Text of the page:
Summary: Israeli citizens came out to vote on March 17, 2015. The winner in the midst of the total chaos in the Middle East, was once again, democracy.
The turbulent Middle East got a chance to see a democracy at work.
With a civil war in Syria which has thus far claimed 220,000 lives; with the Islamic State/ISIS destroying Iraq; Yemen and Libya quickly becoming failed states; Jordan becoming a giant refugee camp; Egypt flip-flopping between elections/ military take-overs/ elections in quick succession; and Iran on the verge of building nuclear weapons, a country in the heart of the Middle east with a diverse population and set of opinions took to the polls.
Great Voter Turnout. The 2015 Israeli election had an incredible voter turnout. The 71.8% turnout rate dwarfed the 54.9% in US 2012 presidential election and represented a sharp spike from the 67.7% 2013 Israeli turnout.
Majority in the Center. The political center captured the greatest number of votes. The center-right Likud party received 30 seats, center Kulanu had 10 seats, and center-left parties Yesh Atid with 11 and Labor got 24. With a combined 75 seats in total (of the 120 seats in the Israeli parliament, the Knesset), Israelis predominantly voted for politically moderate parties over the more extreme right-wing and left-wing parties.
Minority representation. The Arab party, the Joint List, placed third in the election with 14 seats. The religious Jewish parties, Shas (7) and United Torah Judaism (6) had a similar total vote count.
Most Women in Parliament. The 20th Knesset will have 28 women, the greatest number ever.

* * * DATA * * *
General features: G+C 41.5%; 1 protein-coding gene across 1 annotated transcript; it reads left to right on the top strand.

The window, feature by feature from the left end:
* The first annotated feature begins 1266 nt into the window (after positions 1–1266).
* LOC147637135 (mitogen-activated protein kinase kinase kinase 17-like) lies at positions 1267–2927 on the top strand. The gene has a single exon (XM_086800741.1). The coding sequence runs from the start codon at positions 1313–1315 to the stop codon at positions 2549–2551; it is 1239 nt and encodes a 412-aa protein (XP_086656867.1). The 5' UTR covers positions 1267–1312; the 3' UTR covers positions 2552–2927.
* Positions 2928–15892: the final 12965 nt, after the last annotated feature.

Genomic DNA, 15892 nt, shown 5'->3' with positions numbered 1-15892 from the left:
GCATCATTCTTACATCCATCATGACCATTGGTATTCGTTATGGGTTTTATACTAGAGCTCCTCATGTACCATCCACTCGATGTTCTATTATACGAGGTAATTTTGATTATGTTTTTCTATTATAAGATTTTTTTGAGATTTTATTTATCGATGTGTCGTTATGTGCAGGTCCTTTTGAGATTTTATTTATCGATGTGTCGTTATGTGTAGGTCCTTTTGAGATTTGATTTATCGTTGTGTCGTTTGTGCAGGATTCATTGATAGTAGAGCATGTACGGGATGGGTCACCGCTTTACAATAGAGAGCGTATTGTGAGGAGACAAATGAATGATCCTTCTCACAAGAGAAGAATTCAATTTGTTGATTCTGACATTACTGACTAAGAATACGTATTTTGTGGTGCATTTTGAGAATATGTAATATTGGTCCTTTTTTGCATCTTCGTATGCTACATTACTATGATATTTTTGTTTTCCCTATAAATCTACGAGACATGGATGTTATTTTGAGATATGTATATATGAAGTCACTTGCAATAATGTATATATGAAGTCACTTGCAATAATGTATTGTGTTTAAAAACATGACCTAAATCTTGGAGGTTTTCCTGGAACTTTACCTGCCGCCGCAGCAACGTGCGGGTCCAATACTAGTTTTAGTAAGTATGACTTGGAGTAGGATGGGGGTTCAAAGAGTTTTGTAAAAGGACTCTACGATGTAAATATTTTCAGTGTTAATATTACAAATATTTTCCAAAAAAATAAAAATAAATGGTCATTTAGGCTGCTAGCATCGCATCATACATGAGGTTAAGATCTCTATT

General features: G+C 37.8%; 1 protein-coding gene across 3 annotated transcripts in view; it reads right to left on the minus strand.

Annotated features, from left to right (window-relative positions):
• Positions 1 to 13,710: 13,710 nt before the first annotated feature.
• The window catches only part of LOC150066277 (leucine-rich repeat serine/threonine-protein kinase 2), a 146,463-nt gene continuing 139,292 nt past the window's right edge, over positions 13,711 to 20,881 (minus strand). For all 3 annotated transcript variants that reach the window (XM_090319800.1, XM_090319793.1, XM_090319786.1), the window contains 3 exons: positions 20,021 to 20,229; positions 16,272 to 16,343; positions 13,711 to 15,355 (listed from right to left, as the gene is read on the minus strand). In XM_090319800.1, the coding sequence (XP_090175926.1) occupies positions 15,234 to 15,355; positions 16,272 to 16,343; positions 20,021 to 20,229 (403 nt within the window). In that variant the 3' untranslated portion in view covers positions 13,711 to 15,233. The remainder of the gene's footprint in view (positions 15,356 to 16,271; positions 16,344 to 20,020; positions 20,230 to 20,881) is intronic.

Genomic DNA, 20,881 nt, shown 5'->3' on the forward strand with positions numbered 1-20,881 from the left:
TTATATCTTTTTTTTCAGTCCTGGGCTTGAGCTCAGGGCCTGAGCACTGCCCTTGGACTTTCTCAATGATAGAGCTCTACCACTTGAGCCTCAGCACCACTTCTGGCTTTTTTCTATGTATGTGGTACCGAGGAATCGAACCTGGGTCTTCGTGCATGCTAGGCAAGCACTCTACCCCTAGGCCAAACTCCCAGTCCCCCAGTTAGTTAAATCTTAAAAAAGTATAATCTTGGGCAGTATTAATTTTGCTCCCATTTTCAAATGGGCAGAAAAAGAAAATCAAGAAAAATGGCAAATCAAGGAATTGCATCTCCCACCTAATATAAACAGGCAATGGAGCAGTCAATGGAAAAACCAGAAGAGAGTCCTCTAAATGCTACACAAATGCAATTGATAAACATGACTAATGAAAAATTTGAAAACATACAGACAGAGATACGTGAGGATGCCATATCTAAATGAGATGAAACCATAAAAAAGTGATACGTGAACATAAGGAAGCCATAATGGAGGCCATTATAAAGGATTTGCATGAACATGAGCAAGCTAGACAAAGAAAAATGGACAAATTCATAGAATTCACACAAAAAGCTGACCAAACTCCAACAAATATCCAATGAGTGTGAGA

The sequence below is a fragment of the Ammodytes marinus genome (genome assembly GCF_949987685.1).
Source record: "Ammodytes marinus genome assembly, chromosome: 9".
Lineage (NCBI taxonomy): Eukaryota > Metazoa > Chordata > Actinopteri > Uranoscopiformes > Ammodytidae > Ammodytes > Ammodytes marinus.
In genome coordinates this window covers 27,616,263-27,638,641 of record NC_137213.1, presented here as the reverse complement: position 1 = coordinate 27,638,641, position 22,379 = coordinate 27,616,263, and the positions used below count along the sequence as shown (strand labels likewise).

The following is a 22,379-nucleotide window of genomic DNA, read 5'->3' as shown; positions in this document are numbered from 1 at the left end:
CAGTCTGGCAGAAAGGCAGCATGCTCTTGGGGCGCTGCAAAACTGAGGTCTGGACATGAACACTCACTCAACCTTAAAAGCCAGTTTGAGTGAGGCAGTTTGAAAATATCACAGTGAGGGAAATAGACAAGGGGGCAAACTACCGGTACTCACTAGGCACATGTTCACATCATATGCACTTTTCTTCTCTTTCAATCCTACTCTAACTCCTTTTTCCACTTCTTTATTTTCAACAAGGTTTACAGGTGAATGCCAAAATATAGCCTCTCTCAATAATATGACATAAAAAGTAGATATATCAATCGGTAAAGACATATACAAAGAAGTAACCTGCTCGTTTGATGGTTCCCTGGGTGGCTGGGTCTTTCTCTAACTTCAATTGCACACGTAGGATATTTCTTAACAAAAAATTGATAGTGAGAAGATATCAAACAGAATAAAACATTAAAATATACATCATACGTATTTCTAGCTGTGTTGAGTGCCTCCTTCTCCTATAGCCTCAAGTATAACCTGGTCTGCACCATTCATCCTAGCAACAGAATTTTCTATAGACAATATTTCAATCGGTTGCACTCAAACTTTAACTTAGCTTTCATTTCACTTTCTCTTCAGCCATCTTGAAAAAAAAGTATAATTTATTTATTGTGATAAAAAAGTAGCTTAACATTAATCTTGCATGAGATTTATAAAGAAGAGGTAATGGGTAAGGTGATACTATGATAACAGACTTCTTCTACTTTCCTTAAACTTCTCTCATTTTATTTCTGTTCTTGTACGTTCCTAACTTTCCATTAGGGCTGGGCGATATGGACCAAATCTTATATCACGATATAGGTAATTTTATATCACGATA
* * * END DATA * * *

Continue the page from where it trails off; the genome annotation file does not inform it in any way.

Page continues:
Extreme parties. The far-right nationalist party Yisrael Beiteinu received 6 votes, and the far-left anti-national Arab Joint List received 14 seats. The right wing Israel Home received 8 seats and left-wing Meretz had 4 seats. The totals of 14 for the right-wing parties and 18 for the left-wing parties showed a bias for change in the fringes.
What’s Next for the Israeli Democracy. If history proves a guide, Likud will be asked to form a coalition. The Israeli election and transition to a new government should have many of the attributes of functioning democracies:
- Citizens elected their representatives
- Majority in the center
- Minority representation
- Smooth transition to new parliament
- No military coup
- No riots
- New government will abide by past agreements
These are lessons and models for the chaotic Middle East. Maybe one day the Palestinians will try it.
Related First One Through articles:
Abbas’s 10 year run at a 4 year presidential term: https://firstonethrough.wordpress.com/2014/09/30/the-disappointing-46-anniversary/
When Palestinians last went to the polls in 2006, they elected Hamas, an anti-Semitic jihadist party which went to war with the second place winner, Fatah. https://firstonethrough.wordpress.com/2014/09/04/its-the-democracy-stupid/